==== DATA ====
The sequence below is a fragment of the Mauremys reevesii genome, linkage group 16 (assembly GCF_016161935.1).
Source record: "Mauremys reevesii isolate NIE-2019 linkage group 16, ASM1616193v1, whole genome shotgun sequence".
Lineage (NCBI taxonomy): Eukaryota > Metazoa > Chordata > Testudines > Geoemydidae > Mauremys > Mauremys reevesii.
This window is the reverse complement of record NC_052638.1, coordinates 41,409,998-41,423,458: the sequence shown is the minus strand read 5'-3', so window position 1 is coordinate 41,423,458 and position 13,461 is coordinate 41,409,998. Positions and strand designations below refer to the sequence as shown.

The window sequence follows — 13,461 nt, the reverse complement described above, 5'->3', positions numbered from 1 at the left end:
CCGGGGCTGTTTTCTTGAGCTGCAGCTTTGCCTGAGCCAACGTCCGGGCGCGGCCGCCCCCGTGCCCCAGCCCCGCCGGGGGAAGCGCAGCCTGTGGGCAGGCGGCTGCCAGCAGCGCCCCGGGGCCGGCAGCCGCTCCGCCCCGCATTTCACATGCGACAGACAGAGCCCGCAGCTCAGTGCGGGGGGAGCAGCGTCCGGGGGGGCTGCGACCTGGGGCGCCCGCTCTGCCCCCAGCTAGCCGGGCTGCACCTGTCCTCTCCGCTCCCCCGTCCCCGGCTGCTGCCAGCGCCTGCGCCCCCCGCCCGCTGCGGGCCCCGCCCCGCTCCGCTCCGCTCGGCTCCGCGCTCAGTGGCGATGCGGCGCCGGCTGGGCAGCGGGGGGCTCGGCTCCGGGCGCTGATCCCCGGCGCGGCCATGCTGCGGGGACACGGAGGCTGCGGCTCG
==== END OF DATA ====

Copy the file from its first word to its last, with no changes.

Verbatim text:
The sequence below is a fragment of the Mauremys reevesii genome, linkage group 16 (assembly GCF_016161935.1).
Source record: "Mauremys reevesii isolate NIE-2019 linkage group 16, ASM1616193v1, whole genome shotgun sequence".
Lineage (NCBI taxonomy): Eukaryota > Metazoa > Chordata > Testudines > Geoemydidae > Mauremys > Mauremys reevesii.
This window is the reverse complement of record NC_052638.1, coordinates 41,409,998-41,423,458: the sequence shown is the minus strand read 5'-3', so window position 1 is coordinate 41,423,458 and position 13,461 is coordinate 41,409,998. Positions and strand designations below refer to the sequence as shown.

The window sequence follows — 13,461 nt, the reverse complement described above, 5'->3', positions numbered from 1 at the left end:
CCGGGGCTGTTTTCTTGAGCTGCAGCTTTGCCTGAGCCAACGTCCGGGCGCGGCCGCCCCCGTGCCCCAGCCCCGCCGGGGGAAGCGCAGCCTGTGGGCAGGCGGCTGCCAGCAGCGCCCCGGGGCCGGCAGCCGCTCCGCCCCGCATTTCACATGCGACAGACAGAGCCCGCAGCTCAGTGCGGGGGGAGCAGCGTCCGGGGGGGCTGCGACCTGGGGCGCCCGCTCTGCCCCCAGCTAGCCGGGCTGCACCTGTCCTCTCCGCTCCCCCGTCCCCGGCTGCTGCCAGCGCCTGCGCCCCCCGCCCGCTGCGGGCCCCGCCCCGCTCCGCTCCGCTCGGCTCCGCGCTCAGTGGCGATGCGGCGCCGGCTGGGCAGCGGGGGGCTCGGCTCCGGGCGCTGATCCCCGGCGCGGCCATGCTGCGGGGACACGGAGGCTGCGGCTCG